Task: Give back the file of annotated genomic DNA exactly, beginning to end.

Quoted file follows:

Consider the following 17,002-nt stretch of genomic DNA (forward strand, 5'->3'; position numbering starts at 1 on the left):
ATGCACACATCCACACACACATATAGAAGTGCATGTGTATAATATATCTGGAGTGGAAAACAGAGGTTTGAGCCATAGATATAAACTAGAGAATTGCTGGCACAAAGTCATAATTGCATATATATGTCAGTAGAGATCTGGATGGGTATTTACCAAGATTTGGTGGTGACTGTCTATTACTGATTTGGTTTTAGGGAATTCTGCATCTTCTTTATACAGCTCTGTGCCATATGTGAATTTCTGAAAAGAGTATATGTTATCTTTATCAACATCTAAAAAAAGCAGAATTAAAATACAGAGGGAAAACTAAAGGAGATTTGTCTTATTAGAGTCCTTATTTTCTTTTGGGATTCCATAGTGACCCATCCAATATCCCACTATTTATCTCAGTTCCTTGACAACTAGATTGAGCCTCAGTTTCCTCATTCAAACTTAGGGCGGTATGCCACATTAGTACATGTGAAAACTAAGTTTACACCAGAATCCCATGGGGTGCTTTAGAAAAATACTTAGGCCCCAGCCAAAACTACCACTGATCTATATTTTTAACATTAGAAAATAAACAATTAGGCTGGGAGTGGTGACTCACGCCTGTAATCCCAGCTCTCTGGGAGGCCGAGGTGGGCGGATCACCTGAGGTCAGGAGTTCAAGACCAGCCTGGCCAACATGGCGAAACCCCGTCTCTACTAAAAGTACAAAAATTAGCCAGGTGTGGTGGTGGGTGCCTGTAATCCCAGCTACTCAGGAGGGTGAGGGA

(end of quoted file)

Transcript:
Consider the following 17,002-nt stretch of genomic DNA (forward strand, 5'->3'; position numbering starts at 1 on the left):
ATGCACACATCCACACACACATATAGAAGTGCATGTGTATAATATATCTGGAGTGGAAAACAGAGGTTTGAGCCATAGATATAAACTAGAGAATTGCTGGCACAAAGTCATAATTGCATATATATGTCAGTAGAGATCTGGATGGGTATTTACCAAGATTTGGTGGTGACTGTCTATTACTGATTTGGTTTTAGGGAATTCTGCATCTTCTTTATACAGCTCTGTGCCATATGTGAATTTCTGAAAAGAGTATATGTTATCTTTATCAACATCTAAAAAAAGCAGAATTAAAATACAGAGGGAAAACTAAAGGAGATTTGTCTTATTAGAGTCCTTATTTTCTTTTGGGATTCCATAGTGACCCATCCAATATCCCACTATTTATCTCAGTTCCTTGACAACTAGATTGAGCCTCAGTTTCCTCATTCAAACTTAGGGCGGTATGCCACATTAGTACATGTGAAAACTAAGTTTACACCAGAATCCCATGGGGTGCTTTAGAAAAATACTTAGGCCCCAGCCAAAACTACCACTGATCTATATTTTTAACATTAGAAAATAAACAATTAGGCTGGGAGTGGTGACTCACGCCTGTAATCCCAGCTCTCTGGGAGGCCGAGGTGGGCGGATCACCTGAGGTCAGGAGTTCAAGACCAGCCTGGCCAACATGGCGAAACCCCGTCTCTACTAAAAGTACAAAAATTAGCCAGGTGTGGTGGTGGGTGCCTGTAATCCCAGCTACTCAGGAGGGTGAGGGA